Caribou councilors approve TIF district to develop senior living facility at former school
CARIBOU, Maine — Caribou City Councilors voted on June 11 to designate 7.26 acres of land surrounding and including the former Hilltop Elementary School as a tax increment financing district to help the Caribou Senior Living, LLC convert the former school to a 38 bedroom facility for senior citizens.
Each of the single dwellings, according to a document included with the June 11 Council packet, will include a kitchen, living area, and bathroom. Additionally, the school’s gymnasium will be converted into a large, central gathering area. The facility also will feature a large kitchen in which meals regularly will be prepared.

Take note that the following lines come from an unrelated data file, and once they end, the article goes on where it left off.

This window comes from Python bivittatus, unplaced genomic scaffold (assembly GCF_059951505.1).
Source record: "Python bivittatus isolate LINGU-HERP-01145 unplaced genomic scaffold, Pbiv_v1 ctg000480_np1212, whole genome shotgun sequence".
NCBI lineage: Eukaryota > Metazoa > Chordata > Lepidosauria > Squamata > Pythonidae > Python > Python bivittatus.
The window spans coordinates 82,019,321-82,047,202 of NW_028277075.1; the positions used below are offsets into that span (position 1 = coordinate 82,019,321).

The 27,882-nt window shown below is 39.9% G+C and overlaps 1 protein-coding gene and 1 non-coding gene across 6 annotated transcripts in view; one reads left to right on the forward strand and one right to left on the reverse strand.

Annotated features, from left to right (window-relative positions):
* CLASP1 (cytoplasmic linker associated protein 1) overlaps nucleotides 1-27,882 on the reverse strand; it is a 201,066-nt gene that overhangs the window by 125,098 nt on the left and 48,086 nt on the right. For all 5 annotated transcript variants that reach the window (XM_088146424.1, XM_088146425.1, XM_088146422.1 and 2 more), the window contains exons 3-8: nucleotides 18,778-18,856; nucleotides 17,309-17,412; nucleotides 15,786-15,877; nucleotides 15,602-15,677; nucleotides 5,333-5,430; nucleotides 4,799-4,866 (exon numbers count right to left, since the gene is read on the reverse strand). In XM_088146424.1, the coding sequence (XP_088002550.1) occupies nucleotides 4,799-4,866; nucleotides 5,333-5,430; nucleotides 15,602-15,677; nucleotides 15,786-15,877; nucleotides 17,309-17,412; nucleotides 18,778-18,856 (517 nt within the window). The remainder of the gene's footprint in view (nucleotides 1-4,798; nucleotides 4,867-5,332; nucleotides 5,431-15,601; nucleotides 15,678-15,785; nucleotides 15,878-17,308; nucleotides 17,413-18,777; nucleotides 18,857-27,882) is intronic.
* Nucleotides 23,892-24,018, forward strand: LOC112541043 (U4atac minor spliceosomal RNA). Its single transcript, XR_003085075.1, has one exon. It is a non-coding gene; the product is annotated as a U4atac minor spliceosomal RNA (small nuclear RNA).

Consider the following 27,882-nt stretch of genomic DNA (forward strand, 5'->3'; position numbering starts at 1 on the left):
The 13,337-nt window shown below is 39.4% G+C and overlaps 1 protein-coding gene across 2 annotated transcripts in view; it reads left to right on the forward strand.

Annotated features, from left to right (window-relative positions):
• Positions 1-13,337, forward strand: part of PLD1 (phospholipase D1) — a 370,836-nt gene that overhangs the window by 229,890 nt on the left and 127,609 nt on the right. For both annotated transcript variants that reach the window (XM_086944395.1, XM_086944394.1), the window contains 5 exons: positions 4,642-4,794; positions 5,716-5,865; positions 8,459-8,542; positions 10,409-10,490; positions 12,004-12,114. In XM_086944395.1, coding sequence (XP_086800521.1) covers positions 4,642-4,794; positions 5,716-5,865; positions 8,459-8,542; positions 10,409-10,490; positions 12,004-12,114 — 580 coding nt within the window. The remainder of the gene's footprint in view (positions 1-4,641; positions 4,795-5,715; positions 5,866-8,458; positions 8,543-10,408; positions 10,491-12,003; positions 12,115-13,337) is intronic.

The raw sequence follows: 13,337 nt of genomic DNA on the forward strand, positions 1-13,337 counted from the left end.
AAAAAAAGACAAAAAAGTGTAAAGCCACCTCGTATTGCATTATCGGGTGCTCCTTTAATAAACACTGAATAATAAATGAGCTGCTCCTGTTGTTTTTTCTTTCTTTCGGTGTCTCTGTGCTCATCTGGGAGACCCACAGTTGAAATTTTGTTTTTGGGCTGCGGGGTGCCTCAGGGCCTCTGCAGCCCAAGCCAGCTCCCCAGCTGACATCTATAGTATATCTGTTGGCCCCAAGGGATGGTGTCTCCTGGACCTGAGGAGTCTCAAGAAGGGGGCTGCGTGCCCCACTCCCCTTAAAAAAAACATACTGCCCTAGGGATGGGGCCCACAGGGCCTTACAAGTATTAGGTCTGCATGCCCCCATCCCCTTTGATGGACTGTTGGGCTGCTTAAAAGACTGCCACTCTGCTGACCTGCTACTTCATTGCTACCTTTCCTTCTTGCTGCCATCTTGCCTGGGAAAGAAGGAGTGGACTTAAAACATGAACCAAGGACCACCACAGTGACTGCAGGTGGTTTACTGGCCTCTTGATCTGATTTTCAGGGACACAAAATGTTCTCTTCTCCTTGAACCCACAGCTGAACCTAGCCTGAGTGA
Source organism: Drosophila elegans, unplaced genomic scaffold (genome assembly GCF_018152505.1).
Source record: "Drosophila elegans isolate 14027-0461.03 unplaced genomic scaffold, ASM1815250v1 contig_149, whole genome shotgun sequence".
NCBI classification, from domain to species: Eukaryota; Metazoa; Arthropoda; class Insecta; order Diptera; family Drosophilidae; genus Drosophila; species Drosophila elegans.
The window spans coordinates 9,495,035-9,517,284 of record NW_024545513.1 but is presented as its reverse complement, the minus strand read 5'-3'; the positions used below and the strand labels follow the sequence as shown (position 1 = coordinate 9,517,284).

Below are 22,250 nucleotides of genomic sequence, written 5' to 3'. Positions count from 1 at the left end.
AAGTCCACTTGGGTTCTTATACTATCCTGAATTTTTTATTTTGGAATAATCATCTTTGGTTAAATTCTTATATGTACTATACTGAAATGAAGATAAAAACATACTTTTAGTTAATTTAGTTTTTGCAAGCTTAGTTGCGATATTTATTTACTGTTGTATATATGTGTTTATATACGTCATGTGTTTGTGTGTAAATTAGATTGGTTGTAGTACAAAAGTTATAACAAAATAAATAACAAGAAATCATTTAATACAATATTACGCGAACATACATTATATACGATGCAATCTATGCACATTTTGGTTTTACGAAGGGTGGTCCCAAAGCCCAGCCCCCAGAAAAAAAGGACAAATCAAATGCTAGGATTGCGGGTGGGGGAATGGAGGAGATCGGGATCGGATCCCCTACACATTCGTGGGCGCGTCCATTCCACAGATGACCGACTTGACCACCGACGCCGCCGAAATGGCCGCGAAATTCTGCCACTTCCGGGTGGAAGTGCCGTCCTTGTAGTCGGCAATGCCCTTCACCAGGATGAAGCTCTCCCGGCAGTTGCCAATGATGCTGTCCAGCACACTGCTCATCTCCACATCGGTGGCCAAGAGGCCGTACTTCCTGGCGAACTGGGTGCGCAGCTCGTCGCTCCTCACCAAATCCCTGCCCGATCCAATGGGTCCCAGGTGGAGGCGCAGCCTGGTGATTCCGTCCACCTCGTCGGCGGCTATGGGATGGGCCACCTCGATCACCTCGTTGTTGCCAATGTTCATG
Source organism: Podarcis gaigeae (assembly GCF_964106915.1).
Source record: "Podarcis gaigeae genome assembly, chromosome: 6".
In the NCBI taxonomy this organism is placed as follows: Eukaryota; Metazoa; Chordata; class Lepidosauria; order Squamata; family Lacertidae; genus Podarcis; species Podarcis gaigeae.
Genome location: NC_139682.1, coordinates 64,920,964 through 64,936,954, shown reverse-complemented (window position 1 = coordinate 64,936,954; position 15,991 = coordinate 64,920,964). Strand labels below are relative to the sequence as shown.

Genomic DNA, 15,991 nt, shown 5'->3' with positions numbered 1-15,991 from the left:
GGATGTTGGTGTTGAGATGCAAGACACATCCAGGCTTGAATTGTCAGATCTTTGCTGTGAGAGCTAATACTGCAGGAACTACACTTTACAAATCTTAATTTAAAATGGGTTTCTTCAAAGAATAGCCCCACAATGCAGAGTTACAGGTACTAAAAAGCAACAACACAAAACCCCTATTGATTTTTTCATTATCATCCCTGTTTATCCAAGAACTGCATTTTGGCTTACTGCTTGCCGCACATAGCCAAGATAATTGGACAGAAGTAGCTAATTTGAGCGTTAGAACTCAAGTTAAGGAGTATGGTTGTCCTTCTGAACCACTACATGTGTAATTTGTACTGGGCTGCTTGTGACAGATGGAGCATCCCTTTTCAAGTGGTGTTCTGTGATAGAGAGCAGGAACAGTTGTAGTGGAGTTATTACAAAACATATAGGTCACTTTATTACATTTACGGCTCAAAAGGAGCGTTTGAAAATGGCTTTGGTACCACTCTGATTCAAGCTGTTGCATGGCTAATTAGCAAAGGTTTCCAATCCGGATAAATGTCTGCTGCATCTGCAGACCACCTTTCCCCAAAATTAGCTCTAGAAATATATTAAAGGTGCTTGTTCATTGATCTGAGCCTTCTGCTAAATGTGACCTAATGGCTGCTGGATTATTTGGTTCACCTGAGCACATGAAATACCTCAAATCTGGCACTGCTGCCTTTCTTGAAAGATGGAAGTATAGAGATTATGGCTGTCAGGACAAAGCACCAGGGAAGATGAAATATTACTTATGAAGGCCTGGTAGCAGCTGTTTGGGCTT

The Caribou Senior Living, LLC consists of six members, all local to the area: Carl Soderberg, Sam Collins, Gregg Collins, Neal Griffeth, Jeffrey Irving, and Shawn Pelletier. Members of the company outlined their goals in the document and estimated that the facility will bring ten new jobs: a property manager, a maintenance supervisor, food service manager, two custodians, three kitchen aids, and two employees responsible for building and grounds maintenance.
Under the 30 year TIF agreement, the LLC will be able to reinvest 95 percent of its tax assessment each year while the city will keep five percent.
Before councilors approved the TIF district, members of the public spoke for, and against, the project. Local resident Maynard St. Peter asked why the city chose to reimburse the company for 95 percent of its taxes for the entire 30-year term of the TIF as opposed to gradually lowering the reimbursements over time.